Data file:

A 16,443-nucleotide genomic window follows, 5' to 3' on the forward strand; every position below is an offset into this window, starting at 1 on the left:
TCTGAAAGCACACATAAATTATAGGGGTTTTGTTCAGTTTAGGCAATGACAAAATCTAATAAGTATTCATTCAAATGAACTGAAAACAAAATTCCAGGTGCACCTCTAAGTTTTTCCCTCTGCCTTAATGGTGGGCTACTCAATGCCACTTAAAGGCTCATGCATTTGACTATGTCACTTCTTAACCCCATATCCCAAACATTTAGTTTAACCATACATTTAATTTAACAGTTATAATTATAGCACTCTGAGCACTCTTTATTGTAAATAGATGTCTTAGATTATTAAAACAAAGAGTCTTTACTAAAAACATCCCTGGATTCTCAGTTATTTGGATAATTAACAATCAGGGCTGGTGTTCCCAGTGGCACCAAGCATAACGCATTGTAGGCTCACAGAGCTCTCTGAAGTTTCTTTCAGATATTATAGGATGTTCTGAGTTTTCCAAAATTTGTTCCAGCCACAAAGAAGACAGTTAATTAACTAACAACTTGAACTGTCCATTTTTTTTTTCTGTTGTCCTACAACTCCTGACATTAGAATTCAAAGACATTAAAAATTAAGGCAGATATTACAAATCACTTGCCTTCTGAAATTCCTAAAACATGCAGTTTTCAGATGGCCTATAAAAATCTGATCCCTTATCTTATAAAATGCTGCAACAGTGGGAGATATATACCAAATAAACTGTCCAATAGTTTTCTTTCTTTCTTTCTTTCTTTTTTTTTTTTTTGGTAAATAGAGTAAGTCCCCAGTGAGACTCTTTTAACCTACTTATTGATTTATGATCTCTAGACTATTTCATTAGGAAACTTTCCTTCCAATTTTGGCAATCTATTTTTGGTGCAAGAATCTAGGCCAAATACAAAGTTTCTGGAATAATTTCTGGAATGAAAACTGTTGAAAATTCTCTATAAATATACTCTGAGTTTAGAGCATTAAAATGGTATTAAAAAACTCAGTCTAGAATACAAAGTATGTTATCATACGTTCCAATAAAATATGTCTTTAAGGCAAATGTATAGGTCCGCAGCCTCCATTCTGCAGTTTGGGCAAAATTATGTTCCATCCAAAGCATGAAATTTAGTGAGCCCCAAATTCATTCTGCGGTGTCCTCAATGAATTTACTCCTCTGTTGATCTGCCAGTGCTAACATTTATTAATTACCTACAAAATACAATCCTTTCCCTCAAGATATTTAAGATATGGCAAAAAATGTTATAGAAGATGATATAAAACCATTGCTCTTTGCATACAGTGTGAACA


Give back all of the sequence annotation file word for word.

A 16,443-nucleotide genomic window follows, 5' to 3' on the forward strand; every position below is an offset into this window, starting at 1 on the left:
TCTGAAAGCACACATAAATTATAGGGGTTTTGTTCAGTTTAGGCAATGACAAAATCTAATAAGTATTCATTCAAATGAACTGAAAACAAAATTCCAGGTGCACCTCTAAGTTTTTCCCTCTGCCTTAATGGTGGGCTACTCAATGCCACTTAAAGGCTCATGCATTTGACTATGTCACTTCTTAACCCCATATCCCAAACATTTAGTTTAACCATACATTTAATTTAACAGTTATAATTATAGCACTCTGAGCACTCTTTATTGTAAATAGATGTCTTAGATTATTAAAACAAAGAGTCTTTACTAAAAACATCCCTGGATTCTCAGTTATTTGGATAATTAACAATCAGGGCTGGTGTTCCCAGTGGCACCAAGCATAACGCATTGTAGGCTCACAGAGCTCTCTGAAGTTTCTTTCAGATATTATAGGATGTTCTGAGTTTTCCAAAATTTGTTCCAGCCACAAAGAAGACAGTTAATTAACTAACAACTTGAACTGTCCATTTTTTTTTTCTGTTGTCCTACAACTCCTGACATTAGAATTCAAAGACATTAAAAATTAAGGCAGATATTACAAATCACTTGCCTTCTGAAATTCCTAAAACATGCAGTTTTCAGATGGCCTATAAAAATCTGATCCCTTATCTTATAAAATGCTGCAACAGTGGGAGATATATACCAAATAAACTGTCCAATAGTTTTCTTTCTTTCTTTCTTTCTTTTTTTTTTTTTTGGTAAATAGAGTAAGTCCCCAGTGAGACTCTTTTAACCTACTTATTGATTTATGATCTCTAGACTATTTCATTAGGAAACTTTCCTTCCAATTTTGGCAATCTATTTTTGGTGCAAGAATCTAGGCCAAATACAAAGTTTCTGGAATAATTTCTGGAATGAAAACTGTTGAAAATTCTCTATAAATATACTCTGAGTTTAGAGCATTAAAATGGTATTAAAAAACTCAGTCTAGAATACAAAGTATGTTATCATACGTTCCAATAAAATATGTCTTTAAGGCAAATGTATAGGTCCGCAGCCTCCATTCTGCAGTTTGGGCAAAATTATGTTCCATCCAAAGCATGAAATTTAGTGAGCCCCAAATTCATTCTGCGGTGTCCTCAATGAATTTACTCCTCTGTTGATCTGCCAGTGCTAACATTTATTAATTACCTACAAAATACAATCCTTTCCCTCAAGATATTTAAGATATGGCAAAAAATGTTATAGAAGATGATATAAAACCATTGCTCTTTGCATACAGTGTGAACA